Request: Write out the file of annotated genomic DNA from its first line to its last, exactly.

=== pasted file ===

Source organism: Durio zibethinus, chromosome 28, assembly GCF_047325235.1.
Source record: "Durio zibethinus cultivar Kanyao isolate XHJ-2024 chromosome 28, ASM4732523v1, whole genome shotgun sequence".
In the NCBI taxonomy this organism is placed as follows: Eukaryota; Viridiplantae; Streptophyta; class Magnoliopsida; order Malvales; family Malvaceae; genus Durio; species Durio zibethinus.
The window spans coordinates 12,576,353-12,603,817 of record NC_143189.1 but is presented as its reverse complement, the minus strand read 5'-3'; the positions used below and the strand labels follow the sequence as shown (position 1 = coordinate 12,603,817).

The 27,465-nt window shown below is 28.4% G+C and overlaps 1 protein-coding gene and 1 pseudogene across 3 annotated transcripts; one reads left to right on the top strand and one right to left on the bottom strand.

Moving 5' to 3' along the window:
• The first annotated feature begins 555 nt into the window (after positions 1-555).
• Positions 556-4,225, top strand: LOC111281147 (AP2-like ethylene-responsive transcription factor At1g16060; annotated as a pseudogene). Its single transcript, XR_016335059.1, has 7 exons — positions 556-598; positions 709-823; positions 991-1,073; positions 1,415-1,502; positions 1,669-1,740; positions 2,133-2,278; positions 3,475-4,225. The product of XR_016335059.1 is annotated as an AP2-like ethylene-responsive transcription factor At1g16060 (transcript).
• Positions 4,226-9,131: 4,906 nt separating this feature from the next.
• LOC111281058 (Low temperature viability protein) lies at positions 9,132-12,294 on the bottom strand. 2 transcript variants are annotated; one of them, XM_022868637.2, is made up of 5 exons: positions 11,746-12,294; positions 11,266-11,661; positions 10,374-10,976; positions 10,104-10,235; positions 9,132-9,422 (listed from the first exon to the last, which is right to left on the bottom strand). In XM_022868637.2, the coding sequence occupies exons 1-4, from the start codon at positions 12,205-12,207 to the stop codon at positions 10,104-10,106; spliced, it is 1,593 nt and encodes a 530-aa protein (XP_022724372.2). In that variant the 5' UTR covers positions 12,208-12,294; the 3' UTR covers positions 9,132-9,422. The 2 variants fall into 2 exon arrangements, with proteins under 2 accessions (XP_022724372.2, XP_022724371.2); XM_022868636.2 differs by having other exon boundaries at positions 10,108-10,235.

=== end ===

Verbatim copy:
Source organism: Durio zibethinus, chromosome 28, assembly GCF_047325235.1.
Source record: "Durio zibethinus cultivar Kanyao isolate XHJ-2024 chromosome 28, ASM4732523v1, whole genome shotgun sequence".
In the NCBI taxonomy this organism is placed as follows: Eukaryota; Viridiplantae; Streptophyta; class Magnoliopsida; order Malvales; family Malvaceae; genus Durio; species Durio zibethinus.
The window spans coordinates 12,576,353-12,603,817 of record NC_143189.1 but is presented as its reverse complement, the minus strand read 5'-3'; the positions used below and the strand labels follow the sequence as shown (position 1 = coordinate 12,603,817).

The 27,465-nt window shown below is 28.4% G+C and overlaps 1 protein-coding gene and 1 pseudogene across 3 annotated transcripts; one reads left to right on the top strand and one right to left on the bottom strand.

Moving 5' to 3' along the window:
• The first annotated feature begins 555 nt into the window (after positions 1-555).
• Positions 556-4,225, top strand: LOC111281147 (AP2-like ethylene-responsive transcription factor At1g16060; annotated as a pseudogene). Its single transcript, XR_016335059.1, has 7 exons — positions 556-598; positions 709-823; positions 991-1,073; positions 1,415-1,502; positions 1,669-1,740; positions 2,133-2,278; positions 3,475-4,225. The product of XR_016335059.1 is annotated as an AP2-like ethylene-responsive transcription factor At1g16060 (transcript).
• Positions 4,226-9,131: 4,906 nt separating this feature from the next.
• LOC111281058 (Low temperature viability protein) lies at positions 9,132-12,294 on the bottom strand. 2 transcript variants are annotated; one of them, XM_022868637.2, is made up of 5 exons: positions 11,746-12,294; positions 11,266-11,661; positions 10,374-10,976; positions 10,104-10,235; positions 9,132-9,422 (listed from the first exon to the last, which is right to left on the bottom strand). In XM_022868637.2, the coding sequence occupies exons 1-4, from the start codon at positions 12,205-12,207 to the stop codon at positions 10,104-10,106; spliced, it is 1,593 nt and encodes a 530-aa protein (XP_022724372.2). In that variant the 5' UTR covers positions 12,208-12,294; the 3' UTR covers positions 9,132-9,422. The 2 variants fall into 2 exon arrangements, with proteins under 2 accessions (XP_022724372.2, XP_022724371.2); XM_022868636.2 differs by having other exon boundaries at positions 10,108-10,235.